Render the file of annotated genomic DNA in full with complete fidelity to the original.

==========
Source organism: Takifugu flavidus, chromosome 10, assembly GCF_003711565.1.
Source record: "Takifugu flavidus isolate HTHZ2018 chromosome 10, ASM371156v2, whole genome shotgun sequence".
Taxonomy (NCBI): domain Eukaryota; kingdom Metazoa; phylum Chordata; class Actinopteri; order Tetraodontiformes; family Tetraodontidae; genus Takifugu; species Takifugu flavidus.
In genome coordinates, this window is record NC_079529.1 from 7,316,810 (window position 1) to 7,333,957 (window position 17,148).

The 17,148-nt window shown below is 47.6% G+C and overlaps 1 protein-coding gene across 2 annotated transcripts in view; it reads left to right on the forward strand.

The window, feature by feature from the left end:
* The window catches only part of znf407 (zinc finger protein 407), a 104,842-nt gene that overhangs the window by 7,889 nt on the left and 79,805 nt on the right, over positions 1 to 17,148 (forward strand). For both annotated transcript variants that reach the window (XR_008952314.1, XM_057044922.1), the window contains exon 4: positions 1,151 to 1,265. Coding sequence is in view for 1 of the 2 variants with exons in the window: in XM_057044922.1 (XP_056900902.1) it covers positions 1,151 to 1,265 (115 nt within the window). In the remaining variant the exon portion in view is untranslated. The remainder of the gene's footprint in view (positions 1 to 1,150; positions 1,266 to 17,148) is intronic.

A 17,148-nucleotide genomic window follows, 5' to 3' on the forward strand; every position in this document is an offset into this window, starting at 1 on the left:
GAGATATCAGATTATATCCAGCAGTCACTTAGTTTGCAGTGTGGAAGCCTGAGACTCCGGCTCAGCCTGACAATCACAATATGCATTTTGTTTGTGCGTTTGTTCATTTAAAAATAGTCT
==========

Source organism: Takifugu flavidus, chromosome 10, assembly GCF_003711565.1.
Source record: "Takifugu flavidus isolate HTHZ2018 chromosome 10, ASM371156v2, whole genome shotgun sequence".
Taxonomy (NCBI): domain Eukaryota; kingdom Metazoa; phylum Chordata; class Actinopteri; order Tetraodontiformes; family Tetraodontidae; genus Takifugu; species Takifugu flavidus.
In genome coordinates, this window is record NC_079529.1 from 7,316,810 (window position 1) to 7,333,957 (window position 17,148).

The 17,148-nt window shown below is 47.6% G+C and overlaps 1 protein-coding gene across 2 annotated transcripts in view; it reads left to right on the forward strand.

The window, feature by feature from the left end:
* The window catches only part of znf407 (zinc finger protein 407), a 104,842-nt gene that overhangs the window by 7,889 nt on the left and 79,805 nt on the right, over positions 1 to 17,148 (forward strand). For both annotated transcript variants that reach the window (XR_008952314.1, XM_057044922.1), the window contains exon 4: positions 1,151 to 1,265. Coding sequence is in view for 1 of the 2 variants with exons in the window: in XM_057044922.1 (XP_056900902.1) it covers positions 1,151 to 1,265 (115 nt within the window). In the remaining variant the exon portion in view is untranslated. The remainder of the gene's footprint in view (positions 1 to 1,150; positions 1,266 to 17,148) is intronic.

A 17,148-nucleotide genomic window follows, 5' to 3' on the forward strand; every position in this document is an offset into this window, starting at 1 on the left:
GAGATATCAGATTATATCCAGCAGTCACTTAGTTTGCAGTGTGGAAGCCTGAGACTCCGGCTCAGCCTGACAATCACAATATGCATTTTGTTTGTGCGTTTGTTCATTTAAAAATAGTCT